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  • Author: Małgorzata Wrzesień x
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Open access

Małgorzata Wrzesień and Bożena Denisow

Abstract

Plant species diversity is threatened in many agricultural landscapes due to the changes it has to undergo. Although the modification of the agricultural landscape pattern is observed across Europe, both extensive and intensive agricultural landscapes still co-exist in Poland. The objective of the study was to examine the flora in field margins in intensively and extensively managed agricultural landscapes, located across three regions in SE Poland. The flora was compared with respect to species richness, diversity, and evenness indices. Detrended correspondence analysis was employed to characterise variation in species composition. Agricultural landscape type made a higher contribution than the topography or geology to species richness and composition in field margins. Field margins function as important habitats for general vascular plant species diversity and are useful for the conservation of rare, threatened, endangered or bee plants. A significant decline in species diversity was observed over a distance of 1000 m from the habitat elements. Plants growing on field margins are mainly perennials; however participation of annuals clearly increases in intensive landscapes. The participation of wind-dispersed species decreased in an open-spaced intensive landscape. Animal-dispersed plants predominated in an extensive landscape with forest islands. Irrespective of landscape type, native species predominated. However, these habitats create the biota and corridors for alien-invasive species as well.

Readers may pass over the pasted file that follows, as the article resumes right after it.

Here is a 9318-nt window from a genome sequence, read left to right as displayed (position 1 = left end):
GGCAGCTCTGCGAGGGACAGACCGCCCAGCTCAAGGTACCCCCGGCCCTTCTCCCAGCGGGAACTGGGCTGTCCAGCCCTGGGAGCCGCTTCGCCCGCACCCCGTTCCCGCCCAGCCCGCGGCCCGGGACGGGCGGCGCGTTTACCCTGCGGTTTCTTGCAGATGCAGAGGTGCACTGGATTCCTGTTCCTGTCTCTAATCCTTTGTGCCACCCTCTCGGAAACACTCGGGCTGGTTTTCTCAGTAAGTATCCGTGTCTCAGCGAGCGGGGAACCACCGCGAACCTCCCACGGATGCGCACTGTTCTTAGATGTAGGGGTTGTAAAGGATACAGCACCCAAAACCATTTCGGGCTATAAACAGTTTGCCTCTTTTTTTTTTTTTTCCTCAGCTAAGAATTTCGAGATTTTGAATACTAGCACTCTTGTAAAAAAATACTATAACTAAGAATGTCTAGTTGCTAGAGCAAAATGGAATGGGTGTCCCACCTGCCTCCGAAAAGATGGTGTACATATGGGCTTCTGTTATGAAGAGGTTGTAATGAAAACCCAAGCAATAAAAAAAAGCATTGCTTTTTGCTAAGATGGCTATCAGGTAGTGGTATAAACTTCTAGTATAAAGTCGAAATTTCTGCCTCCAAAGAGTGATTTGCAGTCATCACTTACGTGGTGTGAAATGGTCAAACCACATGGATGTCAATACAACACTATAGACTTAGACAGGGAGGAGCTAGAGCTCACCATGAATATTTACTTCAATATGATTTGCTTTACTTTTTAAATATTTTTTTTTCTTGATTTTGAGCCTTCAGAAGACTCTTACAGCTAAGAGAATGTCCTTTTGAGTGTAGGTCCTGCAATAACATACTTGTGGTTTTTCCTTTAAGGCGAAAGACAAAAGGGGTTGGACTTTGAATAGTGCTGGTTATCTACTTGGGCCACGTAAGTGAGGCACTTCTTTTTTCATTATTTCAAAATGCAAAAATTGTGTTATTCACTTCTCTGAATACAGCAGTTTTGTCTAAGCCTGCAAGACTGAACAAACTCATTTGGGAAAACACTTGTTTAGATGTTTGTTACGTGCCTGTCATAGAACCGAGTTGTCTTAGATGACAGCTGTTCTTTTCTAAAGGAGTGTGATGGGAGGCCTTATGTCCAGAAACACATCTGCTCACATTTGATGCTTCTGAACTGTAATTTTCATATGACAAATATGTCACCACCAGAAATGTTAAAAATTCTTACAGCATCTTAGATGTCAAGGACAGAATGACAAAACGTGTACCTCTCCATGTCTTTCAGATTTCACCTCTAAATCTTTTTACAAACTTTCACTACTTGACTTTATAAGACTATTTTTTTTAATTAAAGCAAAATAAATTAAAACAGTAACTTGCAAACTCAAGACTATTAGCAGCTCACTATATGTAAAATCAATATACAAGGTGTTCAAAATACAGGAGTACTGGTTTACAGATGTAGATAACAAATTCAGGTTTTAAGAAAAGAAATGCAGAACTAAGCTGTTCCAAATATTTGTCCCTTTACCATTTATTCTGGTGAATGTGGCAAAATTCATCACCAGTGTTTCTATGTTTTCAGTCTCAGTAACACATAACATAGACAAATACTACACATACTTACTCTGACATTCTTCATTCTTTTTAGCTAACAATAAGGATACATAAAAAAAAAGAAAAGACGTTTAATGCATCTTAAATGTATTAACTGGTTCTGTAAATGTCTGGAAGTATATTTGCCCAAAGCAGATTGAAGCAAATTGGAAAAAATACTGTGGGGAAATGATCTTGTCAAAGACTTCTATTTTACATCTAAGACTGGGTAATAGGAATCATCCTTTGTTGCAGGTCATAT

Open access

Bożena Denisow and Małgorzata Wrzesień

Abstract

Understanding the factors that have an impact on the diversity of forage flora in the agricultural landscape is a key issue in the maintenance and control of food niches for pollinators. Field margins are common linear structures in the agricultural landscape. In the present study, we evaluated the factors that exert an impact on the forage flora composition and on the diversity in field margins. The study was conducted in the 2010 - 2011 time period across the agricultural landscape on the Lublin Upland of SE Poland. Data on the forage flora were obtained while making floristic charts along 45 transect plots x 300 m; the total length being 13500 m. Multivariate ordination techniques (PCA and RDA) were employed to analyse forage-flora characteristics. Field margins represent valuable refuge areas for forage-species richness, but not for the abundance of forage species. On field margins, forage-species diversity benefits from the location of natural habitats (forests or meadows), primarily if the distance from these habitats is <1000 m or the field acreage is <10 ha. The shift from heterogeneous habitats to a more homogeneous landscape causes a reduction of forage floral diversity. Due to lack of dense forage-species patches, the promotion of sowing nectariferous and/or polleniferous species seems to be a reasonable management method to enhance the quantitative food niche on field margins and to support the conservation of pollinators in the areas surrounding farms.